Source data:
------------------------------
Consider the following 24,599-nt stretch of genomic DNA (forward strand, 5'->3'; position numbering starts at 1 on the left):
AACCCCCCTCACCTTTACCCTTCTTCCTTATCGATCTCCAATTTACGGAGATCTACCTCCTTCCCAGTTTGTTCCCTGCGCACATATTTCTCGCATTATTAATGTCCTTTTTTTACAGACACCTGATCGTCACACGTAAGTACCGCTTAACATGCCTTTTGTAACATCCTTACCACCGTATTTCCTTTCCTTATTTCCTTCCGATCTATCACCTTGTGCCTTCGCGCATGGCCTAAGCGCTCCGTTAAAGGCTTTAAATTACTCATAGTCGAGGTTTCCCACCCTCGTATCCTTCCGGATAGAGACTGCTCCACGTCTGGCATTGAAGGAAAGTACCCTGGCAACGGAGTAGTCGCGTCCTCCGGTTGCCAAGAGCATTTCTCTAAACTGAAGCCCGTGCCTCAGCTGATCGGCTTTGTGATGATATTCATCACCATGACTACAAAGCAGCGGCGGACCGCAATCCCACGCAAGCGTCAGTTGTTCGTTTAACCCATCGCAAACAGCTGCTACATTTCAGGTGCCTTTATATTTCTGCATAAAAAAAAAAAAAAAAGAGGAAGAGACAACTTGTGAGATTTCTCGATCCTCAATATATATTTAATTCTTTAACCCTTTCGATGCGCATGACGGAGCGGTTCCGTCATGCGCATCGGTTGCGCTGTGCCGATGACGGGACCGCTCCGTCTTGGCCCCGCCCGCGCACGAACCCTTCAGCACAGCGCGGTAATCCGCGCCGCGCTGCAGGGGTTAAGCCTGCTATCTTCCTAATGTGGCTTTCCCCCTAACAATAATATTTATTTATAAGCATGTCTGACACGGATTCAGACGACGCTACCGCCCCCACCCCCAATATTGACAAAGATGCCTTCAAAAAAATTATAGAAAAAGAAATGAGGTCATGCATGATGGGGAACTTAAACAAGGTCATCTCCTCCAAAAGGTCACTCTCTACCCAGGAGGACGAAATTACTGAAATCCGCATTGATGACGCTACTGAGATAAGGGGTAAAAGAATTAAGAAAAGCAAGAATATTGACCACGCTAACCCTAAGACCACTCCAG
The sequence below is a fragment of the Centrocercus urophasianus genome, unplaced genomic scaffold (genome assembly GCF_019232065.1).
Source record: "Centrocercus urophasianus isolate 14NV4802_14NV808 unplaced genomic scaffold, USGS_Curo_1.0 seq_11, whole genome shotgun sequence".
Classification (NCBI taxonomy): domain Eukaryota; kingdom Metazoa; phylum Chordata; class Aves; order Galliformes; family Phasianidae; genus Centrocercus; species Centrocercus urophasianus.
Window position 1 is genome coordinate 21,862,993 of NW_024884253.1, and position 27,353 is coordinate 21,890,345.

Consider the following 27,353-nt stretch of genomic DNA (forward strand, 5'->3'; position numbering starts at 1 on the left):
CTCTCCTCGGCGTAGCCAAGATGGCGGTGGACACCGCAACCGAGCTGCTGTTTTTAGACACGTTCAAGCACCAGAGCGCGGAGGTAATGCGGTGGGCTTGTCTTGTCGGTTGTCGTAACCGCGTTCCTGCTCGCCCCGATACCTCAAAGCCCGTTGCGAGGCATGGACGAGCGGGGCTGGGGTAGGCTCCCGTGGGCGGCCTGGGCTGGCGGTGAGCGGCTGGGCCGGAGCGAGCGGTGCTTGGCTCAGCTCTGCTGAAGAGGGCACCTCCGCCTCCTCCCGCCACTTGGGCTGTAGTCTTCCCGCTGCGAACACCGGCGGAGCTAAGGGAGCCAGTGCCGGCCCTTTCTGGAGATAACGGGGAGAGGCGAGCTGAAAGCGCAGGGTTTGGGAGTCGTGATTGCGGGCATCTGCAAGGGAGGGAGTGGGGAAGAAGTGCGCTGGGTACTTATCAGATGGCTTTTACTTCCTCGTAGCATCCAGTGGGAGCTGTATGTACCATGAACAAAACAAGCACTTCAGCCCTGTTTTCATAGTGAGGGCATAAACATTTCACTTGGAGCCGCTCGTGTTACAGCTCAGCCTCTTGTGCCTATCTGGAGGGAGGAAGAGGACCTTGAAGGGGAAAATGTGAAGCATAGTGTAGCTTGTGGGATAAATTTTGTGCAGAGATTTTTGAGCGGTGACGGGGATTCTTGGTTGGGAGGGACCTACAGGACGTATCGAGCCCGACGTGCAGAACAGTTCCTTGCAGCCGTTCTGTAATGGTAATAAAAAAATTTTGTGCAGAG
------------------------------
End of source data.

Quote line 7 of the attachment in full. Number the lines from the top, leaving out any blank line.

Consider the following 27,353-nt stretch of genomic DNA (forward strand, 5'->3'; position numbering starts at 1 on the left):